When it comes to diagnostic-troubleshooting software, aerospace executives across the continent turn to CaseBank’s innovative technology. Founded in 1998 in Mississauga, Ontario, by Tony O’Hara, Mark Langley, and Phil D’Eon, the company provides practical and reliable knowledge and maintenance data-analysis software solutions to Fortune 1,000 companies, including Bombardier, Pratt & Whitney, Honeywell, and Lockheed Martin.
The company was initially focused solely on aerospace, due to the upper management’s extensive experience working in that field. But shortly after its inception, CaseBank branched out to other industries as well, providing troubleshooting solutions for heavy equipment, oil and gas, energy, and medicine.
CaseBank utilizes its expertise to help its clients maintain their complex systems and equipment, maximizing their availability and revenue-generation capability. “Both the company and its clients benefit from the reuse of practical experience,” D’Eon says. The company offers three popular software solutions—SpotLight Web, SpotLight Mobile, and ChronicX Manager—that demonstrate the company’s extensive knowledge and innovative troubleshooting expertise.
With years of experience as aircraft troubleshooters, CaseBank’s cofounders recognized the flaws of existing troubleshooting aids: they were far from complete in their ability to help accurately and efficiently diagnose the elusive problems in complex systems.
“The individual who was facing a problem didn’t always have the knowledge that this problem existed before, and, as a result, they would treat it as a new problem and start from the ground up when, in fact, they didn’t need to,” D’Eon says.
CaseBank purchased all rights to the SpotLight technology that it had developed as a special-purpose project within Atlantis Aerospace in 1998. Through this technology, CaseBank was able to bring the knowledge of previous aircraft faults to the attention of technicians during troubleshooting. SpotLight identifies the cause of a problem by asking intelligent questions and utilizing a discrete “reasoning engine”—a horizontal technology with application throughout a variety of industries and market sectors—to relay troubleshooting knowledge to the technician.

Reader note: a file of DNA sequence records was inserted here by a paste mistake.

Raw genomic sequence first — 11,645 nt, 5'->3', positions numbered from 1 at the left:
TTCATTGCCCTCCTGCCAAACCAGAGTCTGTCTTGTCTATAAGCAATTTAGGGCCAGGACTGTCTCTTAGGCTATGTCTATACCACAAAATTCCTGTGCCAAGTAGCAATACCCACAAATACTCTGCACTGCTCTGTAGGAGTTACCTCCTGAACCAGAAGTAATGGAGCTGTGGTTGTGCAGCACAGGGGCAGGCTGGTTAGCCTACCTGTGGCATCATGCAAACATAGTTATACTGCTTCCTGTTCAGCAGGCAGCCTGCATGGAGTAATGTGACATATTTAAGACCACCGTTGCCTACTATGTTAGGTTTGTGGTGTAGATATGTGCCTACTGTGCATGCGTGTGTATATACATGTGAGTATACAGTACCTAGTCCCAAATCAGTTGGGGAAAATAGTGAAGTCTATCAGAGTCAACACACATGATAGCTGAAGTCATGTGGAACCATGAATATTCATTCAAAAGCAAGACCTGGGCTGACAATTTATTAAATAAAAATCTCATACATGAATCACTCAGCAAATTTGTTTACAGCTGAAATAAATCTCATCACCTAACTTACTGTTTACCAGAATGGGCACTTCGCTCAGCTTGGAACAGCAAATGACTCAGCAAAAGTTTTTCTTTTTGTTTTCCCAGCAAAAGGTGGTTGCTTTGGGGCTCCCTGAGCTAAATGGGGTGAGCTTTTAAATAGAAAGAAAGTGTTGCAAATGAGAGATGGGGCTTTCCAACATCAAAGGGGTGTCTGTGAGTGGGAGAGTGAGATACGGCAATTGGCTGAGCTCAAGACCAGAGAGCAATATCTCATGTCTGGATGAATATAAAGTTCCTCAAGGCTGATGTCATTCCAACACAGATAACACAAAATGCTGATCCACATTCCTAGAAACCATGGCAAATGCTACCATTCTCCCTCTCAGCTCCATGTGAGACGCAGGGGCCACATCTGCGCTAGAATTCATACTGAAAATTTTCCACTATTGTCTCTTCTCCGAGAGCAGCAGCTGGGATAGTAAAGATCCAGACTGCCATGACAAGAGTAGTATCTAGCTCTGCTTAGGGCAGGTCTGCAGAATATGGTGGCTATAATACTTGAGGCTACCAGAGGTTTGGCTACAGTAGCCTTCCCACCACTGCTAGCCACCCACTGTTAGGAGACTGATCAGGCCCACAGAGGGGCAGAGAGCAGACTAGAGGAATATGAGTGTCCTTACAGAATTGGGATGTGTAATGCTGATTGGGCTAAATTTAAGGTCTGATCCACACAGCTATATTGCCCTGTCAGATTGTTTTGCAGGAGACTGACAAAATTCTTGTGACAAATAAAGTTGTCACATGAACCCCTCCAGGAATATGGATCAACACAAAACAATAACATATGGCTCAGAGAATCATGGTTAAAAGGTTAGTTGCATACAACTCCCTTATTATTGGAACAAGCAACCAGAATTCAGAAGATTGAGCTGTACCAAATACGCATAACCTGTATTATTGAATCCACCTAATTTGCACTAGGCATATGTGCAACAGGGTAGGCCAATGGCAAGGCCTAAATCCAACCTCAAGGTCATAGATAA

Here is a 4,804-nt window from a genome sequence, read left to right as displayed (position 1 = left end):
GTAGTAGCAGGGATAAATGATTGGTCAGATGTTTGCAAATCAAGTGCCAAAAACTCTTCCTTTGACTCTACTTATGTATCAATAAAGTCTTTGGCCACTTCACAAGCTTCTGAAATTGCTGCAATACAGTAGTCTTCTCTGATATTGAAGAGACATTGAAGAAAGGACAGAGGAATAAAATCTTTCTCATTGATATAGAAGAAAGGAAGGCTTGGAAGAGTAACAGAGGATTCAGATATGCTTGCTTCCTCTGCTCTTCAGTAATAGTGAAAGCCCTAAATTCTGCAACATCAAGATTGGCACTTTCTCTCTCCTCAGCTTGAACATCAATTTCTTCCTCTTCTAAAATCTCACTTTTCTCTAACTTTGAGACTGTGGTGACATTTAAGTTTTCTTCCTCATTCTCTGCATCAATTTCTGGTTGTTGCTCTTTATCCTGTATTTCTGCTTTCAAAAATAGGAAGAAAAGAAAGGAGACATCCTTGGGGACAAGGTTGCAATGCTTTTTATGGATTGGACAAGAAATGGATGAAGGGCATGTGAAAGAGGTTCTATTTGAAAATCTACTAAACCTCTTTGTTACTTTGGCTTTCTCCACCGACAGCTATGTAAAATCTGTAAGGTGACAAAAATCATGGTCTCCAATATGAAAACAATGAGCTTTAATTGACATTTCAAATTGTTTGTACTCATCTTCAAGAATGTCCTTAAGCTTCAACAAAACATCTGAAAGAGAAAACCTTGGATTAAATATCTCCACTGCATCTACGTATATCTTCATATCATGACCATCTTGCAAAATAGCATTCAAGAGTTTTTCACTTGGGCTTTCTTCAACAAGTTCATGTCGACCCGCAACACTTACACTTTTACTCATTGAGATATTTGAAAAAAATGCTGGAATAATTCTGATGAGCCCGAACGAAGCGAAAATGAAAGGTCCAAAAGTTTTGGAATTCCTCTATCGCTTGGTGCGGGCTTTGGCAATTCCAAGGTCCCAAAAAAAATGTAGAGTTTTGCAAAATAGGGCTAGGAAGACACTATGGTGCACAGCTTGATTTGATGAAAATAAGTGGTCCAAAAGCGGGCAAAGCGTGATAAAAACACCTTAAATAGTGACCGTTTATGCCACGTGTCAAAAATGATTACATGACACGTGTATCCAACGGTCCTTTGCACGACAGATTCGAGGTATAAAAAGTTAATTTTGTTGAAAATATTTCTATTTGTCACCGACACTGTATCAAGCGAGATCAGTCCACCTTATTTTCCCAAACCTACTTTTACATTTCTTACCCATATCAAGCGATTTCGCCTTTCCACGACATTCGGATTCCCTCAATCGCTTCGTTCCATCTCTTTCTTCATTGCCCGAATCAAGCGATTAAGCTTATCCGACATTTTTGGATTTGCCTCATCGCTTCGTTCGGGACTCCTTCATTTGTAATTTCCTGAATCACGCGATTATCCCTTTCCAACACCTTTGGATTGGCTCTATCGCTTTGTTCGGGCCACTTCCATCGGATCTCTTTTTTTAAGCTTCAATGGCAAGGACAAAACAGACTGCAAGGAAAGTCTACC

The program was met with instant praise from companies across the world and continues to be adopted by many of the world’s largest manufacturers of complex equipment. “The product is well respected and well adopted,” O’Hara says, “and the company is starting to become much more successful as a result of that.”
Mobile troubleshooting tool
As laptops and smartphones began to grow in popularity, CaseBank started investigating ways to make its celebrated SpotLight technology more mobile. Five years ago, it began offering it at the laptop level, allowing technicians to utilize the software while working on the affected equipment at the jobsite. “Since then, we’ve moved on to smartphones and other mobile devices,” O’Hara says.
“SpotLight Mobile was really enabled by the third generation of smartphones,” D’Eon adds.
The program operates utilizing the same knowledge databases as the main SpotLight Web application, but it manages the screen displays more appropriately for portable devices. It works on Android smartphones, iPads, iPhones, and other similar products, granting its users convenient, real-time access to the most relevant experience in the world, right at the point of repair.
O’Hara says that the technology is flexible in its deployments with users. “It is our intention to let the users choose their technology, and be able to run SpotLight seamlessly across various platforms,” D’Eon says. It is a prime example of how the company continues to evolve and adapt to the burgeoning technology trends.
Web-based analysis service
One of CaseBank’s long-standing airline customers came to the company with a suggestion in 2010. He pointed out that repeating faults often occur in airliners without attracting the necessary attention of maintenance staff—as the machines are typically flown by multiple pilots from city to city, the repeating nature of a fault might not be obvious to any one person.
The customer then suggested that CaseBank Technologies utilize the same technique it relied upon internally to develop its knowledge databases—a technology that automatically analyzed the aircraft records to identify valuable experience for SpotLight knowledge databases—to provide the airline with early warning indicators of repeating problems in real time. With such technology in place, the airline could then be more proactive in resolving repeated problems and therefore averting many future flight delays and cancellations.
CaseBank extracted that part of its technology and developed it into a web-based data-analysis service called ChronicX Manager.
“We offer it as a service as opposed to a turnkey product,” O’Hara says. It is currently in beta test with two large airlines, and new features are continually being added. _a